Jonathan is a Young Adult Volunteer (YAV) spending his service year with Greater Indy Habitat through the Presbyterian Church (USA). Learn more about the YAV program!
Mission Part 2: Communities
Community lies at the very foundation of what Habitat is. To be more specific, the foundation of Habitat actually took place at “Community.”
Habitat for Humanity was founded at a place called Koinonia Farm. Koinonia is the Greek word for authentic Christian fellowship or communion. So when I say, “community lies at the very foundation of what Habitat is,” I mean it literally as much as figuratively. Habitat was founded at Community, in Community, and for Community. It is an integral aspect of who we are, where we’re from, and where we hope to go, and for that reason, community is an incredibly crucial part of our mission.
From the very first steps we take with our homeowners, to the home dedications and beyond, the process we facilitate is oriented so that it builds communities. We strive to make sure our homeowners are supported throughout their journeys, and we work to affirm that each homeowner knows they won’t be doing this alone. The staff, mentors, fellow homeowners, volunteers, board of directors, and sponsors all come together to make our mission possible. Every group and every individual is appreciated, and every group and every individual is vital to the journey of homeownership.
When the poet John Donne wrote, “No man is an island,” he was referencing the preponderancy of communities. When we succeed, we succeed because of the support of those who worked alongside us. Our lives and our actions are intrinsically woven with the lives of everyone we meet, as well as those of others we will never know. Communities enable us to experience joy, triumph, compassion, and love, in ways unimaginable in solitude. In order to do everything we can to ensure the meaningful success of our homeowners, we build communities.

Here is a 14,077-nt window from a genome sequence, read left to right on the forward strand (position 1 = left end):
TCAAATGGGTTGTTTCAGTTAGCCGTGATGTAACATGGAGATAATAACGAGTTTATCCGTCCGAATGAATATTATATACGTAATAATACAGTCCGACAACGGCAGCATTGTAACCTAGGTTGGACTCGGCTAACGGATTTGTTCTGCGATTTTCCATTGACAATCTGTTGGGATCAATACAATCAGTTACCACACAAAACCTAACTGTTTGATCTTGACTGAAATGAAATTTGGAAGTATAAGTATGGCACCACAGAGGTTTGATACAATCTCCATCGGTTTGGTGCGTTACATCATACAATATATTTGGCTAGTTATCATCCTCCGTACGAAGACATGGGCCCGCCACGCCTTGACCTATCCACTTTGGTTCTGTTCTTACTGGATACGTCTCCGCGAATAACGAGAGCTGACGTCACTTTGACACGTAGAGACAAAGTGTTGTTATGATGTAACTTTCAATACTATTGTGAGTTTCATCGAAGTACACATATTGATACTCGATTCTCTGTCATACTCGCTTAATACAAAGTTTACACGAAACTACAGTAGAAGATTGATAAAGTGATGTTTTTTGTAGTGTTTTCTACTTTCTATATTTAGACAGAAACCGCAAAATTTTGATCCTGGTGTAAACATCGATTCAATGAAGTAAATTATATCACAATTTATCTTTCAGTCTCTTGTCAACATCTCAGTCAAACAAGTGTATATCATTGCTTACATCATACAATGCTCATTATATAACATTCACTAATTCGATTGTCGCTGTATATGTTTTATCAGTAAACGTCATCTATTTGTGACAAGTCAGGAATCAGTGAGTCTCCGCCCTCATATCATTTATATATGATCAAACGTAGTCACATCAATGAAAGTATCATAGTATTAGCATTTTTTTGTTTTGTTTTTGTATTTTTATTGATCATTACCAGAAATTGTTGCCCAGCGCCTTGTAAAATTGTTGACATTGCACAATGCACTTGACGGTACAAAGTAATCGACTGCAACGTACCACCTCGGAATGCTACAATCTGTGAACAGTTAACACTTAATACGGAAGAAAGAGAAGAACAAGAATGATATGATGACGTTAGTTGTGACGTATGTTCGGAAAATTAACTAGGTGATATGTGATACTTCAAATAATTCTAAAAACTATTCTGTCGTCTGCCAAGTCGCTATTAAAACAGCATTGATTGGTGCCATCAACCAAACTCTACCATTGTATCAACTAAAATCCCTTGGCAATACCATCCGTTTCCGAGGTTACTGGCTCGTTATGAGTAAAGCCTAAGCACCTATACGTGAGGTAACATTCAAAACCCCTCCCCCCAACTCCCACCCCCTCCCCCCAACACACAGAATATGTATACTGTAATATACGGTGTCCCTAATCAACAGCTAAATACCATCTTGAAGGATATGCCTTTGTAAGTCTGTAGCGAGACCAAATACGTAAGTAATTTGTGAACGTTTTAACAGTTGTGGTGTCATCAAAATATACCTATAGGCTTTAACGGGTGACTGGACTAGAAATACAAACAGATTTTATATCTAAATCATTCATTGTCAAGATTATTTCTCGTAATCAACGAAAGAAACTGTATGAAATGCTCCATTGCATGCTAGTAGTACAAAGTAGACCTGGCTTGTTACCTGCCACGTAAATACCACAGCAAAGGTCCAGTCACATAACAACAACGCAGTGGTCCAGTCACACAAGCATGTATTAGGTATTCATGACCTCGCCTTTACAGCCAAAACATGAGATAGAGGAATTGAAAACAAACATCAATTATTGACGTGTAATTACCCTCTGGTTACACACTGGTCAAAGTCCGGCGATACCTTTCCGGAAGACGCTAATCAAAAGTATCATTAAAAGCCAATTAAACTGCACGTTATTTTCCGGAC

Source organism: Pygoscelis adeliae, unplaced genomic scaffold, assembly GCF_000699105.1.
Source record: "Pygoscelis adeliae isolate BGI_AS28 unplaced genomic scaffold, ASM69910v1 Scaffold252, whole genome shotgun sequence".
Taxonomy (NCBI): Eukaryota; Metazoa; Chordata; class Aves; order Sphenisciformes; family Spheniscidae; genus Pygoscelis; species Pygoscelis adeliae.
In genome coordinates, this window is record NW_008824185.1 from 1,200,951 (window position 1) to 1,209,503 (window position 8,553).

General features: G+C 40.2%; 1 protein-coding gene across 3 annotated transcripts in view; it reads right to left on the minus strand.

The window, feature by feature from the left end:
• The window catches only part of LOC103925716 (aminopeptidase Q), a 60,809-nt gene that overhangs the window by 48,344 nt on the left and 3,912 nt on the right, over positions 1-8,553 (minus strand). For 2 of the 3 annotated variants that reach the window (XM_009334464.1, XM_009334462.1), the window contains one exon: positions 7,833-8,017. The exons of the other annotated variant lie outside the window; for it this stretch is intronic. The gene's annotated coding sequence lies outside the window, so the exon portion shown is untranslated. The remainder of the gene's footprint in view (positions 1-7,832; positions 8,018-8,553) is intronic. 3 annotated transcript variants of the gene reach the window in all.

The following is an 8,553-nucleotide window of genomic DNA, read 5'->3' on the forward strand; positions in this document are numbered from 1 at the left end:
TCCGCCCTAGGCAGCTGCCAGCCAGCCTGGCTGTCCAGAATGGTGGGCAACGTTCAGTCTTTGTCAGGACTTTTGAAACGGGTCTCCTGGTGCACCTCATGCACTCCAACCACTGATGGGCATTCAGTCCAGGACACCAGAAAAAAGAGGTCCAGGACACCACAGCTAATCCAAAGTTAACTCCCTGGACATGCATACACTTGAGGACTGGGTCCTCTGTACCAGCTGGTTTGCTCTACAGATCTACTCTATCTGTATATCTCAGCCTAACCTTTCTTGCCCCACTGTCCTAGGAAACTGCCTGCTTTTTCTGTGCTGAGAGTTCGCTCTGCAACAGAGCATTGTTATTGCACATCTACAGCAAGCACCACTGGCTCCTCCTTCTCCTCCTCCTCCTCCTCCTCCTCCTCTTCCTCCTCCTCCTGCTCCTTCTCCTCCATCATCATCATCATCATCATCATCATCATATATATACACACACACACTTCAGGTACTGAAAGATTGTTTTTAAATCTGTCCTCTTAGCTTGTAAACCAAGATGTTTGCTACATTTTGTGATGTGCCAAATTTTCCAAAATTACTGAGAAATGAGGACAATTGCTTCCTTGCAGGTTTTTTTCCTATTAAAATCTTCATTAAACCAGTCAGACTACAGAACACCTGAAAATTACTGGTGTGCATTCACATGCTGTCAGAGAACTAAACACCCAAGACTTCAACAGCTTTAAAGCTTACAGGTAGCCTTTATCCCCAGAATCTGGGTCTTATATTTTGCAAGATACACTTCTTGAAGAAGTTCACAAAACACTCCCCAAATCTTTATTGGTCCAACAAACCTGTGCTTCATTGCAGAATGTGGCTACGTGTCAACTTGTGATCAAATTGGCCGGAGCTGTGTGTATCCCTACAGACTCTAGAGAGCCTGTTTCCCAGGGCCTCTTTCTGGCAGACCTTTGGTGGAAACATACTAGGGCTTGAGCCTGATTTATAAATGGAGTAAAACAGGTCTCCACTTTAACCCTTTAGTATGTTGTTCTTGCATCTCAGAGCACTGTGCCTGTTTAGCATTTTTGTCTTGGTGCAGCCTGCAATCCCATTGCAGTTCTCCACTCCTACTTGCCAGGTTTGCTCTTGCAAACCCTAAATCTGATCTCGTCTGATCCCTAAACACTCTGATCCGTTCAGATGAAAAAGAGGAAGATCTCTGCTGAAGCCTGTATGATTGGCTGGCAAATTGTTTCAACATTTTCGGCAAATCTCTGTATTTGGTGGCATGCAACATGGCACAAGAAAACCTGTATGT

But the communities we build don’t just benefit the homeowners. Ask anybody who has ever had the privilege of working alongside one of our homebuyers on their future home. To witness firsthand the motivation, resilience, endeavor, and joy of someone building their own home, and especially to step alongside them in that missional cocktail, can be an eye-opening and life-altering experience. Not only is it true that together we are greater than the sum of our parts, but I believe that each of our parts becomes incontrovertibly and interminably greater as a result of recognizing our combined greatness.
This significance gets particularly emphasized in builds such as our Interfaith Build, wherein people from an abundance of backgrounds, and with a plethora of perspectives, come together in a combined act of service. It proves that these builds aren’t just about houses, or about helping one person, though that alone would be spectacular enough. In perhaps the most commendable display of “E Pluribus Unum” I’ve had the honor to experience in my life, Muslims, Jews, Christians, and more, all came together to build one magnificent, impactful, loving community.
The good life is a product of good communities, and communities are the product of lives well-lived. Nothing good is attainable alone, and the best things in life become better when shared. Habitat builds homes that change lives, but it is the communities that make all of that possible. The foundation of every home we build is laid in the communities that built it, and that is why Habitat builds communities.
Read Jonathan’s first post on Homes and check back next month for Jonathan’s final post reflecting on hope.